We call on Austin City Council to amend the Draft Corridor Construction Plan to dedicate transit priority lanes along the Guadalupe Corridor.
Guadalupe Street by The University of Texas, also known as "The Drag," is Austin's primary transit spine. AURA first recommended extending the downtown transit priority lanes on Guadalupe north of MLK through the Drag in 2015, when we released our Guadalupe Corridor Study, based on AURA members' on-the-ground research. We further elaborated on this call in our 2016 Transit City report, which called for the extension of transit priority lanes on Guadalupe from MLK to 38th Street.
This past November, we were pleased to see that the City's Guadalupe Corridor Plan seconded that recommendation to prioritize transit through our most productive transit spine. What's more, in November, Project Connect, our current high capacity transit planning process, released a case study for a transit line on Lamar-Guadalupe-South Congress; all of the possible scenarios along the Drag include designating right-of-way for transit. We are expecting to see the debut of Project Connect's system recommendations later this month and fully expect to see transit priority along the Drag as a central part of that plan. Also this year, a new city transportation plan, the Austin Strategic Mobility Plan, will go before Council, and is expected to provide performance metrics to determine when a street should begin to offer transit priority lanes.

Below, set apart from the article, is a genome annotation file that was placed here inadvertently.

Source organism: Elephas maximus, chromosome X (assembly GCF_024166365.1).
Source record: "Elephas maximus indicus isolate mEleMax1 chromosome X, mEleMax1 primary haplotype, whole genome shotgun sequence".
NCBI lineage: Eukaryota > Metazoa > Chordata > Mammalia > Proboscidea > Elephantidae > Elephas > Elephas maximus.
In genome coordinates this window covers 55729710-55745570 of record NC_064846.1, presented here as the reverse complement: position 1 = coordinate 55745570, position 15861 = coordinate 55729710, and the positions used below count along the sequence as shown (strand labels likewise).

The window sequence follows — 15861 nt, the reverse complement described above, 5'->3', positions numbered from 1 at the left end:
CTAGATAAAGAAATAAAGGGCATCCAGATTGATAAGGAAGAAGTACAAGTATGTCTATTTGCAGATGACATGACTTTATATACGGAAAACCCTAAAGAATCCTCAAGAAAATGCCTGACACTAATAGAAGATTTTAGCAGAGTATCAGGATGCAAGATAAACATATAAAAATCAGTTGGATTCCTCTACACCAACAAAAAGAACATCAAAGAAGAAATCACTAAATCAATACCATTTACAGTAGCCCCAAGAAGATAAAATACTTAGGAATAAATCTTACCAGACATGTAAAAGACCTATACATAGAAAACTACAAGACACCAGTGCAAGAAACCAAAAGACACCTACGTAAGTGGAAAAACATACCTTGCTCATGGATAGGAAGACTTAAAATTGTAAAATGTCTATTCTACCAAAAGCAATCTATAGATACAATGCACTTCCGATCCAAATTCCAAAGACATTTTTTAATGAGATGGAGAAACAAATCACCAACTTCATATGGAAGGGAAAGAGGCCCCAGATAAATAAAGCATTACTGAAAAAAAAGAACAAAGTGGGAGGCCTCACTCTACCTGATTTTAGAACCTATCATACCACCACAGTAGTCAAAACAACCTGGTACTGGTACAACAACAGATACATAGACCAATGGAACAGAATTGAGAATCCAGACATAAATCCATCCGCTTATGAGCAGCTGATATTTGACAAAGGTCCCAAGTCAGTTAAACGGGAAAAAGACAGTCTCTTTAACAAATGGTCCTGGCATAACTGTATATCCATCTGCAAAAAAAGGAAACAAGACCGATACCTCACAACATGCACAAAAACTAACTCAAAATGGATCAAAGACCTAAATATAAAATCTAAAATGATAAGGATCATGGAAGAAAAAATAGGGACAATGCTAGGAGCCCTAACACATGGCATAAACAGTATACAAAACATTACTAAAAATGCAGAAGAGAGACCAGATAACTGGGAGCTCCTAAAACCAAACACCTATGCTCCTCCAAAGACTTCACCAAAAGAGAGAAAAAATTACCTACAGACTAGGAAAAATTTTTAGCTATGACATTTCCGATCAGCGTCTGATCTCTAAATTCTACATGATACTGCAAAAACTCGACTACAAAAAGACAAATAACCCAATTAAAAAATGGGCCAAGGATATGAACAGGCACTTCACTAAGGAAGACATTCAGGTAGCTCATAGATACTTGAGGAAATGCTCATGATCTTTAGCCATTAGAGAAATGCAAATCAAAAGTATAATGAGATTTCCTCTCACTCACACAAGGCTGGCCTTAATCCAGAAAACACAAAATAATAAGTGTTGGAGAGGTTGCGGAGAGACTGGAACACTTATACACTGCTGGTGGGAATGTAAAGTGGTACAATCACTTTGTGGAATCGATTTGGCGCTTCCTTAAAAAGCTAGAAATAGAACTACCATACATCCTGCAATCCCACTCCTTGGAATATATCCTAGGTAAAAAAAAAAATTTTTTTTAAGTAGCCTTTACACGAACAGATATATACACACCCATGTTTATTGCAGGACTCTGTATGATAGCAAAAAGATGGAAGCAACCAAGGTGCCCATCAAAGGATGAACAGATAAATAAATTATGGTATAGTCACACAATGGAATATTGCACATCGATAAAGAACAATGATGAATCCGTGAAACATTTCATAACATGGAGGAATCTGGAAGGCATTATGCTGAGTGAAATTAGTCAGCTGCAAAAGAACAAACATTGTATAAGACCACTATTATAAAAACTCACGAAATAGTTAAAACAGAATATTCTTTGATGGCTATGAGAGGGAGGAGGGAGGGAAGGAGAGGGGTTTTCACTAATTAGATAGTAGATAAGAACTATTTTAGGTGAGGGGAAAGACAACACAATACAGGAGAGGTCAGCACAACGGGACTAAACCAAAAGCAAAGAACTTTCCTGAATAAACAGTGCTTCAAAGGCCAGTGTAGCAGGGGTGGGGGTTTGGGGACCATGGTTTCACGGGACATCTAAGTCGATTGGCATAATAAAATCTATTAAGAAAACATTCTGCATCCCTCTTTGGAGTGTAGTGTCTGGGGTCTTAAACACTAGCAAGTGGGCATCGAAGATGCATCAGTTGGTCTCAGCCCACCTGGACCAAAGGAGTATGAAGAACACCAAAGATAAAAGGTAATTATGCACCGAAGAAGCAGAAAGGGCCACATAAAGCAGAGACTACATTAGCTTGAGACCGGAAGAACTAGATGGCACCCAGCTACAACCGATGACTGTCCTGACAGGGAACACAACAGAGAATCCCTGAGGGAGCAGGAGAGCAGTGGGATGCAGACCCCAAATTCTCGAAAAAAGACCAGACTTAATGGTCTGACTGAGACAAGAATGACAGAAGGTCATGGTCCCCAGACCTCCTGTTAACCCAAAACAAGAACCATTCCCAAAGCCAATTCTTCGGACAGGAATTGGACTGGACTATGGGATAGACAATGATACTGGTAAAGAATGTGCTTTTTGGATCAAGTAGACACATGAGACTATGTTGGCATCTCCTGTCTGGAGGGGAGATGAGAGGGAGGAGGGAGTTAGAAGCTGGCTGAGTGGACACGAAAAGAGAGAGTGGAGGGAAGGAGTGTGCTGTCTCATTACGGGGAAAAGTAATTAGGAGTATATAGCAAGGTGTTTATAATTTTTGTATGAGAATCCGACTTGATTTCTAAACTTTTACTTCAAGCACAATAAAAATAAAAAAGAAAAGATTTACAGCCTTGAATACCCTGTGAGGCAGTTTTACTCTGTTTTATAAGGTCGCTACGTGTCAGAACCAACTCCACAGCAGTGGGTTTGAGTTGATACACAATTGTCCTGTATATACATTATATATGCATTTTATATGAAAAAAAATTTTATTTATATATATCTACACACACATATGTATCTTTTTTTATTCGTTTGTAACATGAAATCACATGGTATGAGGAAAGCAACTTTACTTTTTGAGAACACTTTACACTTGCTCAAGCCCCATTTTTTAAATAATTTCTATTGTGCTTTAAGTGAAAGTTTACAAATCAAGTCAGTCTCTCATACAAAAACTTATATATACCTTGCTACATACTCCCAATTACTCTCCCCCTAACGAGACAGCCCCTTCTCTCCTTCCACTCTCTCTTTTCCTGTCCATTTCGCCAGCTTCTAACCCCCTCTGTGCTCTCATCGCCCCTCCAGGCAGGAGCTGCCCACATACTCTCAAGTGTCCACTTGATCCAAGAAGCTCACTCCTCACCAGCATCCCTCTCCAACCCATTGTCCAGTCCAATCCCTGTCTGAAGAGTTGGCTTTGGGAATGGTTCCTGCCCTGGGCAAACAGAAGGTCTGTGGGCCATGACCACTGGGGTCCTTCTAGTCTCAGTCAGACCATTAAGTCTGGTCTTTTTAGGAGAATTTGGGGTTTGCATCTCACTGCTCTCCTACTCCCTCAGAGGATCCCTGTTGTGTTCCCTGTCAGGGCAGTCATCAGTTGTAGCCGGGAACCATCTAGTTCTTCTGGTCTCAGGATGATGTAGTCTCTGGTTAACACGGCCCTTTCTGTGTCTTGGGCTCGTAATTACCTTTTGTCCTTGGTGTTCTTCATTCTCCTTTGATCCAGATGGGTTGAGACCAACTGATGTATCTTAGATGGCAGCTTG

With so much data and so many plans calling for extended transit priority on Guadalupe, AURA was deeply disappointed to see that the Draft Corridor Construction Plan, which which will determine how the funds from the 2016 Mobility Bond are spent, does not include transit priority lanes through the Drag, other than a small contraflow section between 18th Street and MLK. At a meeting on February 6, AURA's representative on the Corridor Mobility Focus Group was told that the transit priority lanes did not score high enough for inclusion, but that if other planning processes called for them or provided funding, the plans could be re-aligned.
The exclusion of transit priority lanes on Guadalupe in the Corridor Construction Plan is inexplicable. Transit riders represent about half the people traveling through the Drag during rush hour, but take up only 10% of the space that cars do. Transit lanes would speed up tens of thousands of transit trips each day without adding delay for cars. We understand that pending the recommendations of Project Connect, it may be premature to say what configuration of transit lanes is appropriate on the Drag. Capital Metro and Project Connect should help determine the location and design of the priority lanes. Yet, it seems clear that regardless of the mode of transit recommended for Guadalupe, the need for dedicated right-of-way for transit is crystal clear.